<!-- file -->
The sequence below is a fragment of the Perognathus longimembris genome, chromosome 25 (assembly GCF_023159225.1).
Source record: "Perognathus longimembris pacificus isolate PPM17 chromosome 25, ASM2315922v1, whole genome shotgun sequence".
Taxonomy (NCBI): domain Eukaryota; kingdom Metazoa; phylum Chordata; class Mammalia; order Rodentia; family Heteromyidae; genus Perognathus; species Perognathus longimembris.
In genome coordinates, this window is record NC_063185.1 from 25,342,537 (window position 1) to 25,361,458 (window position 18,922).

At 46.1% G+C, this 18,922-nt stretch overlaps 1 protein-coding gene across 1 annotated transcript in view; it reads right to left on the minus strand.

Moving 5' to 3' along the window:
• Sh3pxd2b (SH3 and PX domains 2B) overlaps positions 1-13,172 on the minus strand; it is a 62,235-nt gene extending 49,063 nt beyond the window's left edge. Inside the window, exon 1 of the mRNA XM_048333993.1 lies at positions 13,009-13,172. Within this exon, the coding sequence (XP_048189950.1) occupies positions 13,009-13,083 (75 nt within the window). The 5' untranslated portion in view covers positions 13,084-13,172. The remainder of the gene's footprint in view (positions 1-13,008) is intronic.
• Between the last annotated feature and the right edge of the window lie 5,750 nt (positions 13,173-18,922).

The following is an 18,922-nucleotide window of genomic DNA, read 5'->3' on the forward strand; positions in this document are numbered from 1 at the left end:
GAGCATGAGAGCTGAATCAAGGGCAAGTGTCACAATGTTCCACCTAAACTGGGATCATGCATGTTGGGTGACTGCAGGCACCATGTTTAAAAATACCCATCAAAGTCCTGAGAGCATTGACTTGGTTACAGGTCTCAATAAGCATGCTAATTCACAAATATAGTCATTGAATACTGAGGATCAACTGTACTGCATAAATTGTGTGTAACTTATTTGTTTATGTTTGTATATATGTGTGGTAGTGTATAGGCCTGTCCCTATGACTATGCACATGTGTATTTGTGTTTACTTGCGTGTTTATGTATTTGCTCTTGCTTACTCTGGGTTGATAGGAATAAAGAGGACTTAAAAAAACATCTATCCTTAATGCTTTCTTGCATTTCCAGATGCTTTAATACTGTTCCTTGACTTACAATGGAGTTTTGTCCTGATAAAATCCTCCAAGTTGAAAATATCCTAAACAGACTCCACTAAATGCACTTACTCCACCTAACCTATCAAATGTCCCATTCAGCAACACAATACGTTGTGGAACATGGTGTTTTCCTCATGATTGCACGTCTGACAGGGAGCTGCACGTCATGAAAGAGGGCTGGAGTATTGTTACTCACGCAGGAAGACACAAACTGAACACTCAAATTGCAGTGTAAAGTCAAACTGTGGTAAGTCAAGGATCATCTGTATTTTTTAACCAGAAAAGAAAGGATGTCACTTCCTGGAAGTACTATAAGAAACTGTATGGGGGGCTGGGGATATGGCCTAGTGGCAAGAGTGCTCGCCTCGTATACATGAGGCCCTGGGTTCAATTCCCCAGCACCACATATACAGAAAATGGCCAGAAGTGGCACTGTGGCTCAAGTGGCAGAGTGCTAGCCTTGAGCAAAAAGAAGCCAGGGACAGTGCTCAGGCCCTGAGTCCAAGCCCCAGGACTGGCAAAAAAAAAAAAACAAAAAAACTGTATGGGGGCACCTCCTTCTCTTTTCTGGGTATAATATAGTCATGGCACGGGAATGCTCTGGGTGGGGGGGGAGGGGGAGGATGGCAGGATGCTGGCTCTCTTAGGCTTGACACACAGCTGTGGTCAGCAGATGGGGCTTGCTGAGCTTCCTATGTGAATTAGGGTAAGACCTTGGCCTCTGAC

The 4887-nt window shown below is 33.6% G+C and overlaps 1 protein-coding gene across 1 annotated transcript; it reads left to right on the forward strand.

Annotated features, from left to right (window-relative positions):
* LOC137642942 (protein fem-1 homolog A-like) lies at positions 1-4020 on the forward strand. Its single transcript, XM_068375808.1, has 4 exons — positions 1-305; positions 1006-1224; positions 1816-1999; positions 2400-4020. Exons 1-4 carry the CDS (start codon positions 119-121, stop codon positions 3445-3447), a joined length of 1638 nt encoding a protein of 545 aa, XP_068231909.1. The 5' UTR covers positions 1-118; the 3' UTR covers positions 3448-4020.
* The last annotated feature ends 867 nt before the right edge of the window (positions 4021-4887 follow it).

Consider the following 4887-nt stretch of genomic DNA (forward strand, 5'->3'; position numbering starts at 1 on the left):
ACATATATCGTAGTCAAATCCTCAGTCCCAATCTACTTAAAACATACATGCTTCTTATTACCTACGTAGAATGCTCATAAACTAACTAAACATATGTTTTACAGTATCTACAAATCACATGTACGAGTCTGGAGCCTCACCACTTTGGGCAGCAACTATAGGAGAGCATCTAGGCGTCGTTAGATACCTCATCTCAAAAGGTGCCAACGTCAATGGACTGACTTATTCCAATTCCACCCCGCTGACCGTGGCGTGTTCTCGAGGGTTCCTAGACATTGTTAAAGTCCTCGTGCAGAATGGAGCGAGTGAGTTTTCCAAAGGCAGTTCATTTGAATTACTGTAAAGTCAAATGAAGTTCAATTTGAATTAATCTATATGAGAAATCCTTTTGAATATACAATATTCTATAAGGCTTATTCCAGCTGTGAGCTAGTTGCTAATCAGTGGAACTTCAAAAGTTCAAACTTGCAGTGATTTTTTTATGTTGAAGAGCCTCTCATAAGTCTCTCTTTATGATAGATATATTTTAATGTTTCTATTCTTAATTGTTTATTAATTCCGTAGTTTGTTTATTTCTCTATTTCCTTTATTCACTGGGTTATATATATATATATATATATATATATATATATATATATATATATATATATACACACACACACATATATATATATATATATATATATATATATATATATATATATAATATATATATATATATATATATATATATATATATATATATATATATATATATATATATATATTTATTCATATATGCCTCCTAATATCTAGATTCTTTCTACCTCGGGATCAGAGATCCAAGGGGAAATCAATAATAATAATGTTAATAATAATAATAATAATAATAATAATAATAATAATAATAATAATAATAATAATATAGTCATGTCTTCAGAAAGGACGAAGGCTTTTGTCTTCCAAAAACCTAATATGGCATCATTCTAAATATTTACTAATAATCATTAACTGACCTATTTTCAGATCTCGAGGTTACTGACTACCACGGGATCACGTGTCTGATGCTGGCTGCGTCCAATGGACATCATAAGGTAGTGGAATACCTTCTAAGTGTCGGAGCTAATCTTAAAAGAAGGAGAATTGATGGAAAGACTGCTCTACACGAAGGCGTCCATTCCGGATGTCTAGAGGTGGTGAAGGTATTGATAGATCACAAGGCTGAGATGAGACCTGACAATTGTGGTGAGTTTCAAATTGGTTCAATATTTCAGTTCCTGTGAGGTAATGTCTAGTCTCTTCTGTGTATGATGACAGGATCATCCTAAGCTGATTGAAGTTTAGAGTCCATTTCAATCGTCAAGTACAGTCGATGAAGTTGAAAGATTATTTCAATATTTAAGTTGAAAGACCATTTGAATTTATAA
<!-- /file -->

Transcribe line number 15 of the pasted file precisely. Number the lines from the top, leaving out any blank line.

Consider the following 4887-nt stretch of genomic DNA (forward strand, 5'->3'; position numbering starts at 1 on the left):